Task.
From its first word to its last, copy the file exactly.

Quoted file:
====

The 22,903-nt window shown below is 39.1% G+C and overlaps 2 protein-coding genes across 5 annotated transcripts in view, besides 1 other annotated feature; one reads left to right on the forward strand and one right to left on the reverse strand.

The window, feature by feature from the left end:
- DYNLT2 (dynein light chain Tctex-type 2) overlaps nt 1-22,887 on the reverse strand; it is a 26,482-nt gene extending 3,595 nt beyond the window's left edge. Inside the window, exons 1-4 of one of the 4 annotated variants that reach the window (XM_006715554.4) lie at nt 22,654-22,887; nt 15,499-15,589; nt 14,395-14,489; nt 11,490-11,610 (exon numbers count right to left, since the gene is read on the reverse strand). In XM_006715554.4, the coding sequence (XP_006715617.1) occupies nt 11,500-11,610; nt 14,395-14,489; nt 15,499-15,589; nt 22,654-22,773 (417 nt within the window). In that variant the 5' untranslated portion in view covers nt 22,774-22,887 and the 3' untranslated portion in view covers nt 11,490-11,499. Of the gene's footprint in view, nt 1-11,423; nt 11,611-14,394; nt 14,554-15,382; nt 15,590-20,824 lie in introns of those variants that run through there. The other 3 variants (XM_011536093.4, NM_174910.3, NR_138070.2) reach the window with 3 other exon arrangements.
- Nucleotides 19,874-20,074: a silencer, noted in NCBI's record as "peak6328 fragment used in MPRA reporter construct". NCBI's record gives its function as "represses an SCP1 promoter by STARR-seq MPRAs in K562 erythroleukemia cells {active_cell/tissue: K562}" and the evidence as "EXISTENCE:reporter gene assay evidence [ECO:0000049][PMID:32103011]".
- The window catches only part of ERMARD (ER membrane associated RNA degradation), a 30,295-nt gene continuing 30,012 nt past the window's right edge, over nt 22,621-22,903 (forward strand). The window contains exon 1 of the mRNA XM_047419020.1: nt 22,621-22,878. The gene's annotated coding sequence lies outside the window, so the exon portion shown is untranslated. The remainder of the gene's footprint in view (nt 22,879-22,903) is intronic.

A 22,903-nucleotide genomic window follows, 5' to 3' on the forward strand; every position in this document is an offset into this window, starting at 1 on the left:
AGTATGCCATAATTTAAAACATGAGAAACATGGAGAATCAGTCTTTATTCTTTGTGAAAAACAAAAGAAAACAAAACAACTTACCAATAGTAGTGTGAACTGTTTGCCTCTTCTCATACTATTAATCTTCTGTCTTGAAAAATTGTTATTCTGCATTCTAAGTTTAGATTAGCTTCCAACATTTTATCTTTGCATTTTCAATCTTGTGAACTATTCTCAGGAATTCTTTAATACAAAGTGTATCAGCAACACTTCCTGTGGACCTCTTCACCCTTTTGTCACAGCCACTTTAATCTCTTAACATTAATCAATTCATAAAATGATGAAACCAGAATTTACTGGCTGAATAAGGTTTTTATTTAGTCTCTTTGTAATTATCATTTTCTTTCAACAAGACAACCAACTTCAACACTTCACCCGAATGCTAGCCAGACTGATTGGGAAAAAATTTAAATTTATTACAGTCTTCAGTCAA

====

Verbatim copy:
The 22,903-nt window shown below is 39.1% G+C and overlaps 2 protein-coding genes across 5 annotated transcripts in view, besides 1 other annotated feature; one reads left to right on the forward strand and one right to left on the reverse strand.

The window, feature by feature from the left end:
- DYNLT2 (dynein light chain Tctex-type 2) overlaps nt 1-22,887 on the reverse strand; it is a 26,482-nt gene extending 3,595 nt beyond the window's left edge. Inside the window, exons 1-4 of one of the 4 annotated variants that reach the window (XM_006715554.4) lie at nt 22,654-22,887; nt 15,499-15,589; nt 14,395-14,489; nt 11,490-11,610 (exon numbers count right to left, since the gene is read on the reverse strand). In XM_006715554.4, the coding sequence (XP_006715617.1) occupies nt 11,500-11,610; nt 14,395-14,489; nt 15,499-15,589; nt 22,654-22,773 (417 nt within the window). In that variant the 5' untranslated portion in view covers nt 22,774-22,887 and the 3' untranslated portion in view covers nt 11,490-11,499. Of the gene's footprint in view, nt 1-11,423; nt 11,611-14,394; nt 14,554-15,382; nt 15,590-20,824 lie in introns of those variants that run through there. The other 3 variants (XM_011536093.4, NM_174910.3, NR_138070.2) reach the window with 3 other exon arrangements.
- Nucleotides 19,874-20,074: a silencer, noted in NCBI's record as "peak6328 fragment used in MPRA reporter construct". NCBI's record gives its function as "represses an SCP1 promoter by STARR-seq MPRAs in K562 erythroleukemia cells {active_cell/tissue: K562}" and the evidence as "EXISTENCE:reporter gene assay evidence [ECO:0000049][PMID:32103011]".
- The window catches only part of ERMARD (ER membrane associated RNA degradation), a 30,295-nt gene continuing 30,012 nt past the window's right edge, over nt 22,621-22,903 (forward strand). The window contains exon 1 of the mRNA XM_047419020.1: nt 22,621-22,878. The gene's annotated coding sequence lies outside the window, so the exon portion shown is untranslated. The remainder of the gene's footprint in view (nt 22,879-22,903) is intronic.

A 22,903-nucleotide genomic window follows, 5' to 3' on the forward strand; every position in this document is an offset into this window, starting at 1 on the left:
AGTATGCCATAATTTAAAACATGAGAAACATGGAGAATCAGTCTTTATTCTTTGTGAAAAACAAAAGAAAACAAAACAACTTACCAATAGTAGTGTGAACTGTTTGCCTCTTCTCATACTATTAATCTTCTGTCTTGAAAAATTGTTATTCTGCATTCTAAGTTTAGATTAGCTTCCAACATTTTATCTTTGCATTTTCAATCTTGTGAACTATTCTCAGGAATTCTTTAATACAAAGTGTATCAGCAACACTTCCTGTGGACCTCTTCACCCTTTTGTCACAGCCACTTTAATCTCTTAACATTAATCAATTCATAAAATGATGAAACCAGAATTTACTGGCTGAATAAGGTTTTTATTTAGTCTCTTTGTAATTATCATTTTCTTTCAACAAGACAACCAACTTCAACACTTCACCCGAATGCTAGCCAGACTGATTGGGAAAAAATTTAAATTTATTACAGTCTTCAGTCAA